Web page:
The Lightning Network has been subject to controversy since it’s rise to prominence in 2016. Championed as BTC’s solution to scaling, thousands of people in the Bitcoin community voiced their opinions on how it wouldn’t work.
The Lightning Network has been subject to controversy since it’s rise to prominence in 2016. Championed as BTC’s solution to scaling, thousands of people in the Bitcoin community voiced their opinions on how it wouldn’t work. Now, nearly a year and a half later, it is still receiving criticism regarding its centralization, routing issues, and poor user experience.
THE LIGHTING WHAT?
If you already understand how the LN works, I suggest skipping to the next section.
During the Bitcoin scaling debate in 2016/2017, the lightning network and other layer-two solutions were considered the best path forward for the network, instead of a minor blocksize increase. The Lightning Network uses routed payment channel technology, something that even Satoshi discussed back in the day.
Instead of broadcasting transactions to the whole network, two users can send money back and forth between each other without ever touching the blockchain. Using cryptography and a hefty helping of game theory, the idea is to be able to pay anyone in the world even if you don’t have a channel directly with them.
Let’s just start with payment channels first. For example, let’s say Alice and Bob want to transact. They each fund their payment channel with 1 BTC. This “funding” just goes into a special type of address. Think of it like beads on a string, they both have an equal number of beads on each of their respective sides. If Alice wants to pay Bob, she can just slide a bead over to his side.
In reality, those “beads” are signed transactions. Both parties sign the transaction, but they don’t broadcast it. If either party wants to end the channel and withdraw their money, they can simply broadcast the last signed transaction and the balances are settled on the blockchain. So Alice can send Bob 0.1, Bob can send back 0.2, back and forth until one party no longer wishes to keep the channel active.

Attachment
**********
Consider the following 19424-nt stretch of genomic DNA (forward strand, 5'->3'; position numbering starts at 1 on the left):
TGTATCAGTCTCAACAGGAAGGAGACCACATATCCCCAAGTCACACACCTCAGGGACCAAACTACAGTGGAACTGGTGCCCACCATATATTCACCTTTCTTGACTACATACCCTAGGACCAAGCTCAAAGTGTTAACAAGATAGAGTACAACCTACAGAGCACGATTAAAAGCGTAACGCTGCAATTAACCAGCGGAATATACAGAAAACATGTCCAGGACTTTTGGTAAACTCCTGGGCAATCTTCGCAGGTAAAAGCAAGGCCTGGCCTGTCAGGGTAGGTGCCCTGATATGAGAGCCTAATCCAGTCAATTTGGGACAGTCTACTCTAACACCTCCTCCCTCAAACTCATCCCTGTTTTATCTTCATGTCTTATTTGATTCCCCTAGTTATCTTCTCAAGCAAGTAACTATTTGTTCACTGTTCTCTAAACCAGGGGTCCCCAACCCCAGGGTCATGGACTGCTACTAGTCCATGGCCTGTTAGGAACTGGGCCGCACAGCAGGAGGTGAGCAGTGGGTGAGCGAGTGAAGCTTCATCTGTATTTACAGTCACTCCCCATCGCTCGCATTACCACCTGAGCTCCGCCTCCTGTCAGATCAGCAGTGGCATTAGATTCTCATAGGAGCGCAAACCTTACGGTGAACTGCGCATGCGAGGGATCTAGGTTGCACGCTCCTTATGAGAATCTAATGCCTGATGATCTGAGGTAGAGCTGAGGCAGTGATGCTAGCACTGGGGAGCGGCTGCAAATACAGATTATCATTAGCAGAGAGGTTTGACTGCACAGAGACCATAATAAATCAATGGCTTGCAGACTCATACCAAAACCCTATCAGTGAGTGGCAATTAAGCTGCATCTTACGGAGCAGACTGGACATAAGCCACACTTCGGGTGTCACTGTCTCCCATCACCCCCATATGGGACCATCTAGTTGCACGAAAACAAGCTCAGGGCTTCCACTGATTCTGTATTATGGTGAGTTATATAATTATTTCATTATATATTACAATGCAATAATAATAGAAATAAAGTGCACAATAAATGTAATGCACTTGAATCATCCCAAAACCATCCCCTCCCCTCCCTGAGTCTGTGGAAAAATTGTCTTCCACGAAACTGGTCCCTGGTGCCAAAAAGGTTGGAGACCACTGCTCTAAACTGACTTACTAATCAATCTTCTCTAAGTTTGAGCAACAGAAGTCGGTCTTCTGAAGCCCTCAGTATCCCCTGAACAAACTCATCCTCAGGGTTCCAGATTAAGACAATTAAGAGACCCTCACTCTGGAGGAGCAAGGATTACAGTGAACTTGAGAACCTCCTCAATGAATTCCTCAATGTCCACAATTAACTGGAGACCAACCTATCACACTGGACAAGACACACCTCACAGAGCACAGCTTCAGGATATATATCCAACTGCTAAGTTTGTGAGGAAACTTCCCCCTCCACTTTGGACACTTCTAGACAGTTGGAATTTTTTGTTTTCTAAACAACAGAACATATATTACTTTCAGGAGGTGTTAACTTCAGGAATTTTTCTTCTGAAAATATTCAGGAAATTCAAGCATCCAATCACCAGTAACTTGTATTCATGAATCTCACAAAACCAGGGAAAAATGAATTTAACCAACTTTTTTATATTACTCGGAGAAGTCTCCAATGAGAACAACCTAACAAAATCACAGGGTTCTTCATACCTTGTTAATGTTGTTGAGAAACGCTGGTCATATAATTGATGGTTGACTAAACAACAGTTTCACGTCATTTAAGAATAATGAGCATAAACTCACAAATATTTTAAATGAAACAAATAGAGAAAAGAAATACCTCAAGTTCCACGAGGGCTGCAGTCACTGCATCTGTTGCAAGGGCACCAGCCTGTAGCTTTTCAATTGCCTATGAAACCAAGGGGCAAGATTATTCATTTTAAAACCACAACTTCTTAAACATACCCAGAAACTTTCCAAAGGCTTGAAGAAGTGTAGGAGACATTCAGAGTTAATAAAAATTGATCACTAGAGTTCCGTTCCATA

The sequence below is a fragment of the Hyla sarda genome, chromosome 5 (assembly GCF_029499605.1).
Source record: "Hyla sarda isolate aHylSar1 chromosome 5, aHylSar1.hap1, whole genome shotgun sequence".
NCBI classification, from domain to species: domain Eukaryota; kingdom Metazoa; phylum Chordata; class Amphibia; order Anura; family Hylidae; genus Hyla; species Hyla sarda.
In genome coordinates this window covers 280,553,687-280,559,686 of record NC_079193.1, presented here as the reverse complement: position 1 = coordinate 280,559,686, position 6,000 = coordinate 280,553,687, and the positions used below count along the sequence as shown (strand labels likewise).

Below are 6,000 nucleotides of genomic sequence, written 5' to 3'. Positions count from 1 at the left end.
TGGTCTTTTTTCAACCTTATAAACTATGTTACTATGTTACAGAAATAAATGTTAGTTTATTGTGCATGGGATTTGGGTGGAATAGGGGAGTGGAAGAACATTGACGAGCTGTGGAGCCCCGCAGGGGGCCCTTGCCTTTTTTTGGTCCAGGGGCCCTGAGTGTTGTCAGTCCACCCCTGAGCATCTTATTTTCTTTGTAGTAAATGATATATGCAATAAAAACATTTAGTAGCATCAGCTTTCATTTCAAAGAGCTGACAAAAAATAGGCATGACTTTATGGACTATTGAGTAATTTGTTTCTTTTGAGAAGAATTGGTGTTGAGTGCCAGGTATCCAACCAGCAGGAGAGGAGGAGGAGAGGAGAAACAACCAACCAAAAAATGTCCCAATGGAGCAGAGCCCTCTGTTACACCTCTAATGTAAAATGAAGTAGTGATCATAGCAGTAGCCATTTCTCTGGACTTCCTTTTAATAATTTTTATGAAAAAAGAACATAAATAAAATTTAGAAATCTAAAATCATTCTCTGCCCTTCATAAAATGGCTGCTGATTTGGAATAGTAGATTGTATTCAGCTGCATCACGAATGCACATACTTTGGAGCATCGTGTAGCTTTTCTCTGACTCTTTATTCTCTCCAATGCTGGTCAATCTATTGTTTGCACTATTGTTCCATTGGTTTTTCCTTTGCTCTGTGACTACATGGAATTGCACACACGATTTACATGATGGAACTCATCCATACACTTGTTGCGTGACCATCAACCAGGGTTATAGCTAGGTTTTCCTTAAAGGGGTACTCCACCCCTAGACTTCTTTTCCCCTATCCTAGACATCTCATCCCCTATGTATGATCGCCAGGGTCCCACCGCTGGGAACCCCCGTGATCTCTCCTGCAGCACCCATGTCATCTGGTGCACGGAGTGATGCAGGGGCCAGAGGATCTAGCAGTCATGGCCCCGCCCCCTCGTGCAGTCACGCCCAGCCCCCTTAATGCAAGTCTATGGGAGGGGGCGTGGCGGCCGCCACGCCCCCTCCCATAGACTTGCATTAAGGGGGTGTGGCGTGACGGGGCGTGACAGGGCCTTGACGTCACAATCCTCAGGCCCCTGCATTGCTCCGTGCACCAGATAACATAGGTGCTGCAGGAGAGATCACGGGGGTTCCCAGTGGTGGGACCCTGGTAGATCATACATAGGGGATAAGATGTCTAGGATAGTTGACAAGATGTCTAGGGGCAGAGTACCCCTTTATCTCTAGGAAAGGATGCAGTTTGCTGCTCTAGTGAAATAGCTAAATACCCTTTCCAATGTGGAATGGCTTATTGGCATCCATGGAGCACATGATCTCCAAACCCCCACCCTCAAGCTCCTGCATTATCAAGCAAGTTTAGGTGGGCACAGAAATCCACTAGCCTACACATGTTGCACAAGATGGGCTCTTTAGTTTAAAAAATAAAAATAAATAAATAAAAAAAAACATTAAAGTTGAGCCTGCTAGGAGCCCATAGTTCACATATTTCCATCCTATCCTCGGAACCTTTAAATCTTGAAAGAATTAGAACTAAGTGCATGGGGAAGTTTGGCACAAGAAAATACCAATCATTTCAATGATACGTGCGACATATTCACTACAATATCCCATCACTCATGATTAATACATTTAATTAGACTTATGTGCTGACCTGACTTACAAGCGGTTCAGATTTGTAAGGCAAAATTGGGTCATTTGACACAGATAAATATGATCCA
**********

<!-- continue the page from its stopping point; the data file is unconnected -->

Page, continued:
Now, let’s bring Carol in the mix. He sold some goods to Alice, but he does not have a channel with Alice. However, he does have a funded channel with Bob! Using some cool cryptography, Alice can send money to Bob who will, in turn, slide some beads over to Carol. This is done in a trustless, safe way and every party can verify the outcome.
From there, you can think along the lines of six degrees of separation. Every node should be able to route a payment to every other node, provided a path is available.
WILL THE LN WORK?
Despite the network growing massively in the first half of 2019, the number of channels and network capacity continues to drop.
Ethereum founder Vitalik Buterin tweeted about layer two technology, speaking specifically about Ethereum’s own version of the LN known as Plasma.
Despite some proponents claiming it works fine right now, some serious development work is needed if the LN is ever going to live up to some of its promises. Things like having to keep your wallet online 24/7, not being able to receive money until you’ve sent money, or losing all your money in the event of a computer crash has made people understandably cautious about using the LN.
New technology like splicing atomic multi-pathways and others may be able to dig LN out of the hole its currently in. But as of now, a year and a half after the first release of a Lightning Network implementation, things aren’t looking great Bitcoin’s second layer.